Military Agreements

ROLE:

Are DCs important? In the associated work, DCAs are analyzed as an independent variable. Footnote 20 Here I briefly predicted these results. Diplomatic correspondence shows that traditional military alliances are increasingly seen as insufficient for today`s global security environment. Shortly after the election of Nicolas Sarkozy in 2007, American diplomats reported that the new French government considered its alliances with African governments to be “manifestly absurd and obsolete”. Footnote 21 France has attempted to “radically transform the current system of defence agreements, most of which were traditional post-colonial defence pacts, focusing instead on “fighting trafficking and terrorist acts”, while promoting “defence and security cooperation that promotes the enhancement of African peacekeeping capabilities.” Footnote 22 African leaders have supported these changes. Comoros, for example, called for a “new military cooperation agreement with France” that focused not on traditional issues of mutual defence, but on “training and exchange programmes”.” Footnote 23 In conclusion, I turn to H4 to examine the mechanisms of cause and effect. If states have direct means to obtain information on the preferences of a potential partner, they should rely less on third-party sources. I see four possible direct sources: (1) ambassadorial relations that allow governments to exchange information on diplomatic corps, military attachés and possibly espionage; (2) membership in intergovernmental organizations (IGOs) allowing governments to exchange information on ministers in institutional for a; (3) adherence to highly structured IGOs, which can enhance the credibility of information; and (4) highly ionized military alliances requiring a certain degree of contact, integrated command, common troop positions or other confidence-building mechanisms. The appendix lists the sources of operationalization and data. An edifying example of the controversial negotiations between Singapore and Indonesia in 2007. In response to Singapore`s request to access Indonesian waters for training purposes, the resulting DCA contained an apparently benevolent implementation agreement that referred to an “Area Bravo” southwest of the Indonesian islands natuna. Footnote 48 Almost immediately after the signing of the DCA, Indonesian politicians accused Singapore of dishonesty and began speculating on the “wide margin” that the Singaporean army would exercise in the Bravo region. which includes naval exercises, air support, live fires and even the participation of third parties, which, given Singapore`s growing military might, would likely strengthen over time.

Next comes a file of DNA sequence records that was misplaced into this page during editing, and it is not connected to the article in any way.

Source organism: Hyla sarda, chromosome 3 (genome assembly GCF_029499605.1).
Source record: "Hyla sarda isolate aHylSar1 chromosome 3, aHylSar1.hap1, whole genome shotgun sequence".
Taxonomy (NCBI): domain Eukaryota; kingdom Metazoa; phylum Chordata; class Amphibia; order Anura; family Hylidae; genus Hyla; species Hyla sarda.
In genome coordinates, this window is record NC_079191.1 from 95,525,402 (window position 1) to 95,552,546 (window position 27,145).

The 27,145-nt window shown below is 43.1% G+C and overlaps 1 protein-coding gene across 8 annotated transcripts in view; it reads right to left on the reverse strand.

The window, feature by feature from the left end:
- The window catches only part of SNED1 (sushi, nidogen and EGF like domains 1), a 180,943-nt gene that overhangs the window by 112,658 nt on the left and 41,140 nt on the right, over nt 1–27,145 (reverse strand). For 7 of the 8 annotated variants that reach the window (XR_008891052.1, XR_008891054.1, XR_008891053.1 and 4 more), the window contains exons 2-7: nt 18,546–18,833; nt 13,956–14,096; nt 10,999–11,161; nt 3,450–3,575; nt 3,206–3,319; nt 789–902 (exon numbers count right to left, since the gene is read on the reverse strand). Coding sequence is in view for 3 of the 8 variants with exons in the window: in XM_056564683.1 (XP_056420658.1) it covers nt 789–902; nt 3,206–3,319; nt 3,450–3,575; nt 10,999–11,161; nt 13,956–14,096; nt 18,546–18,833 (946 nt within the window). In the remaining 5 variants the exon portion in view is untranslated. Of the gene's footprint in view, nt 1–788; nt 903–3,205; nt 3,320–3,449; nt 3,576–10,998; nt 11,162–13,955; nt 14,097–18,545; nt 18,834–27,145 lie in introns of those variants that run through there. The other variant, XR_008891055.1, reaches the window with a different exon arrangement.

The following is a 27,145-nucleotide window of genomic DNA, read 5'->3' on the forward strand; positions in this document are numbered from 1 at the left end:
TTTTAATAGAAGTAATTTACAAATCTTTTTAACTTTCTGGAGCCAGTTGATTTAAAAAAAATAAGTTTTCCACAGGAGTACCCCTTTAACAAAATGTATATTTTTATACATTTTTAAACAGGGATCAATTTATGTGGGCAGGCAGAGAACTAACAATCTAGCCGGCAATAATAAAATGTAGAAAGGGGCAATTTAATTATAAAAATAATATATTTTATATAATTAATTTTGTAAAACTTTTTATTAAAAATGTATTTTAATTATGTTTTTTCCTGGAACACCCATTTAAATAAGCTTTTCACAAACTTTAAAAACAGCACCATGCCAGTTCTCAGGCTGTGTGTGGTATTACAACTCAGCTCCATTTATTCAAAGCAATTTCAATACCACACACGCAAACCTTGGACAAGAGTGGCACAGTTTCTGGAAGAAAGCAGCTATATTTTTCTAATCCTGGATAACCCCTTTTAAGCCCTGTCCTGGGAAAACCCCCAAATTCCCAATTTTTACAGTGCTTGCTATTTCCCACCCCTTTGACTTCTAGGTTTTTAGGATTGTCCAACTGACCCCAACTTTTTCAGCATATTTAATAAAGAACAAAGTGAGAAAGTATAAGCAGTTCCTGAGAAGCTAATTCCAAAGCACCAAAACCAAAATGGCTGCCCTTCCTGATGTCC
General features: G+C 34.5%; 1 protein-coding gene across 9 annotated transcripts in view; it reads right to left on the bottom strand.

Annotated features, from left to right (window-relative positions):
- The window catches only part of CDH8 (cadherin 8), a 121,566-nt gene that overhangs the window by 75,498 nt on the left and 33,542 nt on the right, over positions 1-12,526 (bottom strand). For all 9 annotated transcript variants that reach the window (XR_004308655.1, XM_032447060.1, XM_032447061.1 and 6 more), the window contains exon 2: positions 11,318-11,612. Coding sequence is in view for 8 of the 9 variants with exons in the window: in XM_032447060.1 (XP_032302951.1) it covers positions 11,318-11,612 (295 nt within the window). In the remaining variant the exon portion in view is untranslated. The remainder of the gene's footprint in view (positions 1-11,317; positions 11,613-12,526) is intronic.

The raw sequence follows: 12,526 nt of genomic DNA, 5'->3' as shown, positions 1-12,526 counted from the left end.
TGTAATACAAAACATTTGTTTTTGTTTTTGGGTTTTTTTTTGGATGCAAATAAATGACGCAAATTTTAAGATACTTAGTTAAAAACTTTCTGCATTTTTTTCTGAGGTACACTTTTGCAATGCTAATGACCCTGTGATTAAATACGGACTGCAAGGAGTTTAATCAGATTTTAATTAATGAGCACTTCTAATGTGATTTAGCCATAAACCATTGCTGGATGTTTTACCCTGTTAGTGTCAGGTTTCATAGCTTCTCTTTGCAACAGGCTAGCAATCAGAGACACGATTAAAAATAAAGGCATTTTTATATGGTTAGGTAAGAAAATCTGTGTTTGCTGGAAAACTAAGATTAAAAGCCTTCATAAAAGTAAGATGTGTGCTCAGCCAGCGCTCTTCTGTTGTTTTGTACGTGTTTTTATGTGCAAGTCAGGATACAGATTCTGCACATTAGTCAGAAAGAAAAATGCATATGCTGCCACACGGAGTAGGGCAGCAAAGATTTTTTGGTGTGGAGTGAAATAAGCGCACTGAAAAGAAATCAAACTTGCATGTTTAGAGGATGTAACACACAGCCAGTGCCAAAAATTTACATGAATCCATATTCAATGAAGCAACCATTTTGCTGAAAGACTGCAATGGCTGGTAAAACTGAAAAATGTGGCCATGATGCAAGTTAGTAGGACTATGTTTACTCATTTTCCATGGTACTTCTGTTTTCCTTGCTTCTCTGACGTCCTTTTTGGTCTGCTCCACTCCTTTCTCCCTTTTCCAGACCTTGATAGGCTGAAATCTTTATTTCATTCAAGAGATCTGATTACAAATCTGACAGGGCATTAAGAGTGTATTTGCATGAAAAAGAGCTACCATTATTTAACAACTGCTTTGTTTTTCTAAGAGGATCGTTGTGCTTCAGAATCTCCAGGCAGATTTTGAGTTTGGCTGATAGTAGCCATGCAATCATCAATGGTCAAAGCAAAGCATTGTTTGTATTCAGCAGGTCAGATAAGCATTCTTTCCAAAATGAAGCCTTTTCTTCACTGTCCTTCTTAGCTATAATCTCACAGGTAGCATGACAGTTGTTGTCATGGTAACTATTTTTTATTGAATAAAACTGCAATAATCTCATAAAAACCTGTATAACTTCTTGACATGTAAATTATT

Footnote 49 The Indonesian Defence Minister, who echoes the ambiguities of the agreement, said that “Singapore still wants its own rules without having to negotiate… about their military training here. Footnote 50 He added: “We want clear rules of the game on the frequency and extent of military training in Singapore, including the number of opportunities for the number of times Singapore can launch its missiles on our territory.” Footnote 51 While Singapore`s true preferences remain opaque, the Indonesian government`s mere perception of dual language was enough to derail the procedure. A final important feature is that defense partners often sign multiple DCAs. They may, for example, replace a previous agreement or simply prefer a piecemeal approach in which they deal with issues in separate agreements and not in a single general agreement. In practice, during the 1980-2010 period, about half of the countries that signed a CAD signed at least one.